November 14, 2011


UK's Tulip Food plans to expand production capacity


Tulip Food Group plans to expand capacity which could provide a much-needed boost for domestic pig producers.


The company currently slaughters 2.5 million pigs a year, equivalent to 30% of the total UK kill, but investment at two of its sites could give it the capacity to process up to 40% of the UK herd, chief executive Steve Murrells told Farmers Weekly at Tuesday's (Nov 8) European Food and Farming Partnerships conference in London.


The focus of the expansion over the next three years will be on Tulip's Dalehead Foods division, which is dedicated to supplying Waitrose with UK pork. Production capacity at its Ashton plant is planned to be increased from 15,000 pigs a week to 23,000 by early next year, while its Spalding site is due to be expanded from a capacity of 13,500 to 25,000 pigs a week by later in 2012.


"At the moment we're looking to get the capacity in place before securing additional supplies, but I genuinely think there's a requirement for UK raw material more than ever and I can see retailers wanting more products from the home market," said Mr Murrells.


He and other speakers at the conference reckoned consumer demand for premium lines in supermarkets had held up well in the face of tighter spending.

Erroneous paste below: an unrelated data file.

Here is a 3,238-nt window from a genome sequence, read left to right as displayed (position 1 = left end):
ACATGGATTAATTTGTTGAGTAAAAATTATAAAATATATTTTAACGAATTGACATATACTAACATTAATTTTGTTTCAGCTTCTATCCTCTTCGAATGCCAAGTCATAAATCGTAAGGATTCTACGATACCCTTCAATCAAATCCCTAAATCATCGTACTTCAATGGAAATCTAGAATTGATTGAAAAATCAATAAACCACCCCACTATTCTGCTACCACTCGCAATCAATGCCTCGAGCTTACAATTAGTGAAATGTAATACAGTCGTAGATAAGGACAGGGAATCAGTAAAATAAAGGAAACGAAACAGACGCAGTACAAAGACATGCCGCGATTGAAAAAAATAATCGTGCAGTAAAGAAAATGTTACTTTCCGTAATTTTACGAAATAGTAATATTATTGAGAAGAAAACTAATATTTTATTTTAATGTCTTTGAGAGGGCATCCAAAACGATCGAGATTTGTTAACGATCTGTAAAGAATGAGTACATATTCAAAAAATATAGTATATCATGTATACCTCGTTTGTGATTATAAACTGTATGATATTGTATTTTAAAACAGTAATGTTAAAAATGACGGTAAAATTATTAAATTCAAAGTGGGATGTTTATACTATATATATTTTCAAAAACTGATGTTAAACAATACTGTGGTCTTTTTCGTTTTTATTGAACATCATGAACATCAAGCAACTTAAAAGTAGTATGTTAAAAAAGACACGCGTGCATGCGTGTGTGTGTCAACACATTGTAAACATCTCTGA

This was good news for UK producers, as such product lines majored on higher welfare and provenance, he said.


"Premium products appear more able to ride the storm that's facing us, while other lower-end lines are being sucked into the market of people whose disposable income is getting less and less."


A similar view was shared by Martyn Jones of Morrisons, who said shoppers' buying habits had changed significantly since the recession, with people spending more time checking prices and managing their shopping budget. "But they still expect fresh, high-quality and welfare-friendly food and want to buy British," he said.


A survey by the supermarket revealed one-third of shoppers put more emphasis on buying British than they did five years ago, with 74% citing a desire to support the British farming industry as the reason, he said. Only 5% bought British because it was cheaper.


Fair-trade products had also fared well, Mike Gidney of the Fairtrade Foundation added. UK sales had risen from GBP836 million (US$1.3 billion) in 2009 to almost GBP1.2 billion (US$1.9 billion) last year and "double-digit" growth was predicted for 2011.

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